Gordon DeMarco: Thrillers with America’s Hidden History

Gordon DeMarco who died aged 51 in his isolated cottage near Portland, Oregon, was a writer, an activist and an American original. His first book, October Heat, was a hard-boiled mystery and was at the beginning of that eighties wave which politically subverted the genre. With that and other stories – Frisco Blues, The Canvas Prison – he reached back into America’s hidden histories with general strikes and anti-fascist resistance as the setting for his hero’s adventures rather than mean streets.
Curiously, though, he chose Raymond Chandler rather than Dashiell Hammett, the more overtly leftist in the Who’s Who of crime, as his model. He saw Chandler’s writing as more of a social investigation than that of his formalised predecessor. Chandler, he felt, had created a language which embodied the poetry of the urban malaise and he incorporated it seamlessly into his own writing.

When Pete Ayrton and Ronald Segal began their experimental New Crime series for Pluto Press in the early eighties they saw October Heat as a prototype. It became the first book on their list and one of their biggest sellers. Unfortunately, the economic shift in publishing made little room for the likes of DeMarco. After the demise of the Pluto crime list he returned to the niche he had made for himself in the small press world.

Born in the suburbs of Akron, Ohio – in what is now America’s rust belt – DeMarco was swept up in the romance of the sixties. He took a history degree at the local university and a masters in political science from San Francisco State Collage. He arrived just as the upsurge of 1968 was climaxing and co-chaired the college’s Students for a Democratic Society chapter. I met him then and we became lifelong friends.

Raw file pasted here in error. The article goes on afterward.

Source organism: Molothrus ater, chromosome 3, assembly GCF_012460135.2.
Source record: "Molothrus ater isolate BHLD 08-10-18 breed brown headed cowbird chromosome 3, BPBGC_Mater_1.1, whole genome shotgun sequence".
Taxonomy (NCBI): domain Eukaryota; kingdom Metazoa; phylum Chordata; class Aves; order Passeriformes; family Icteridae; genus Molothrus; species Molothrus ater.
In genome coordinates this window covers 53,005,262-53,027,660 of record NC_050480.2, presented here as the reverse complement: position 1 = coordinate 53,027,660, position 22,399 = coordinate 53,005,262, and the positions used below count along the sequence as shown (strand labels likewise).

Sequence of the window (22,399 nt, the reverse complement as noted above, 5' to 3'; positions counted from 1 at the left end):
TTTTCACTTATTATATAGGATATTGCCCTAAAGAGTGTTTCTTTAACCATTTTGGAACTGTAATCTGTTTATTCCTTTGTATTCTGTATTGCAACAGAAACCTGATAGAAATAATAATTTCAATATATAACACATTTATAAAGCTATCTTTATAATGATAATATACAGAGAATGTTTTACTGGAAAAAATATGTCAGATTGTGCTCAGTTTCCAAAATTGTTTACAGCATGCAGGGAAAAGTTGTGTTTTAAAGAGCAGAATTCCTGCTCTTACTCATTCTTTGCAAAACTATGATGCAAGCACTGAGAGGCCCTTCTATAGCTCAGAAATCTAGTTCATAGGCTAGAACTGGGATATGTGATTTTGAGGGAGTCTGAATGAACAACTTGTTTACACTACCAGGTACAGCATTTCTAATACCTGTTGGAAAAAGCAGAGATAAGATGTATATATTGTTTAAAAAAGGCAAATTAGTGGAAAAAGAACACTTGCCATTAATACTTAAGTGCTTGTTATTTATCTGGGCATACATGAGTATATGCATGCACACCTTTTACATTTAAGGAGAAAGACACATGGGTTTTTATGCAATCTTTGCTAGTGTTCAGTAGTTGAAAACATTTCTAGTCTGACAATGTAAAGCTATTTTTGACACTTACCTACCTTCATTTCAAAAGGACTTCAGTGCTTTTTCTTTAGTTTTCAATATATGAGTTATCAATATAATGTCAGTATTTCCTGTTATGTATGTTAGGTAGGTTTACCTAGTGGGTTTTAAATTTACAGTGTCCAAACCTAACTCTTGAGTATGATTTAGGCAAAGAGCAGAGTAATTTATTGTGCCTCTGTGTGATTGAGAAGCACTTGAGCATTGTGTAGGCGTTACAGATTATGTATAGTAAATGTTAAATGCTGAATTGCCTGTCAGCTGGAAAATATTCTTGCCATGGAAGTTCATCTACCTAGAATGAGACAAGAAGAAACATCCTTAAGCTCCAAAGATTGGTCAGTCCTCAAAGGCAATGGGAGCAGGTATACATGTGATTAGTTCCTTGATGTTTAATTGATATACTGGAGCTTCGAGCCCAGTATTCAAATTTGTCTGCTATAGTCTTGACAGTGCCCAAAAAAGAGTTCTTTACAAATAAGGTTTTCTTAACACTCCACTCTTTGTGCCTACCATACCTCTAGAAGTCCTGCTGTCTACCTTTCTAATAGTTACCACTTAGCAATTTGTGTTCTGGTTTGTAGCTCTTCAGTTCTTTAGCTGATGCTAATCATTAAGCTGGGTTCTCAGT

San Francisco became his spiritual home, though in recent years he despaired of its yuppiedom. He came to England in the mid-eighties, lived in London and then migrated north to what was to become his other great urban love – Edinburgh. He soon became part of the underground scene there, actively producing little marvels for the festival such as Who’s Afraid of Abbie Hoffman? And, later, a rather melancholy pastiche, Murder at the Fringe.

But Gordon was never totally comfortable as an expatriate. For some reason I could never understand, he preferred American TV and Sergeant Bilko remained a perennial favourite. His final years were spent in Portland where in 1992 he founded a publishing venture, West Coast Crime.

Gordon was a marvellous teacher of history and mystery writing in schools and universities, always encouraging those who took his courses and ever-willing to see the best in what people had to offer. He never achieved due recognition and lived too close to the economic precipice. ‘Maybe,’ he once said to me with a twinkle in his eye, referring to his migrant existence, ‘this is all a bad joke.’ Then he went off to write another book.

Gordon DeMarco, writer and activist, born September 6, 1944; died September 7, 1995